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Recovery After Stroke: Not So Proportional After All?

Hope, Thomas M.H., Friston, Karl J., Price, Cathy J., Leff, Alex P., Rotshtein, Pia, Bowman, Howard (2019) Recovery After Stroke: Not So Proportional After All? Brain, 142 (1). pp. 15-22. ISSN 0006-8950. E-ISSN 1460-2156. (doi:10.1093/brain/awy302) (Access to this publication is currently restricted. You may be able to access a copy if URLs are provided)

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The proportional recovery rule asserts that most stroke survivors recover a fixed proportion of lost function. To the extent that this is true, recovery from stroke can be predicted accurately from baseline measures of acute post-stroke impairment alone. Reports that baseline scores explain more than 80%, and sometimes more than 90%, of the variance in the patients’ recoveries, are rapidly accumulating. Here, we show that these headline effect sizes are likely inflated. The key effects in this literature are typically expressed as, or reducible to, correlation coefficients between baseline scores and recovery (outcome scores minus baseline scores). Using formal analyses and simulations, we show that these correlations will be extreme when outcomes are less variable than baselines, which they often will be in practice regardless of the real relationship between outcomes and baselines. We show that these effect sizes are likely to be over optimistic in every empirical study that we found, which reported enough information for us to make the judgement, and argue that the same is likely to be true in other studies as well. The implication is that recovery after stroke may not be as proportional as recent studies suggest.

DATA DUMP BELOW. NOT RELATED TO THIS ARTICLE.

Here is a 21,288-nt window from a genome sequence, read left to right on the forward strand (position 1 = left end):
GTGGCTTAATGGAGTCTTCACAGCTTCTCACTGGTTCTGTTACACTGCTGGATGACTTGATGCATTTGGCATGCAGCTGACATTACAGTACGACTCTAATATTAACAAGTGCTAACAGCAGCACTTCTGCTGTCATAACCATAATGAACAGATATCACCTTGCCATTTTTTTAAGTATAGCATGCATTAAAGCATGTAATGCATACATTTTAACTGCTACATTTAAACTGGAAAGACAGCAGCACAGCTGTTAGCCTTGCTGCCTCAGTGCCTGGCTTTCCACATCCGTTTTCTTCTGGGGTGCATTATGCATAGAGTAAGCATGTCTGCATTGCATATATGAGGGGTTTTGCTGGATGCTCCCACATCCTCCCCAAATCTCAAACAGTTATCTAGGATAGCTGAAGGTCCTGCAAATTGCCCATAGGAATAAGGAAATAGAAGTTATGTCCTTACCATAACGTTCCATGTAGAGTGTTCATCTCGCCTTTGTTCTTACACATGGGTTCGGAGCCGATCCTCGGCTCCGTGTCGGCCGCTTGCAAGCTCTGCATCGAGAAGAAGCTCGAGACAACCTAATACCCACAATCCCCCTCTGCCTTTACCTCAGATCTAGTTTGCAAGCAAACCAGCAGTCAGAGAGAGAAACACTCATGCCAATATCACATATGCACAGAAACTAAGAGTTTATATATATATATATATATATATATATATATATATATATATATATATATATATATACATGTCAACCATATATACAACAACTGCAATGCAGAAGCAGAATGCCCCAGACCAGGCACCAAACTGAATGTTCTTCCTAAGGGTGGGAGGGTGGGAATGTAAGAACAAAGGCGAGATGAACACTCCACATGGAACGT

Item Type: Article
DOI/Identification number: 10.1093/brain/awy302
Uncontrolled keywords: proportional recovery, stroke, methods, statistics
Divisions: Faculties > Sciences > School of Computing
Depositing User: Howard Bowman
Date Deposited: 22 Oct 2018 14:47 UTC
Last Modified: 29 May 2019 21:20 UTC
Resource URI: (The current URI for this page, for reference purposes)
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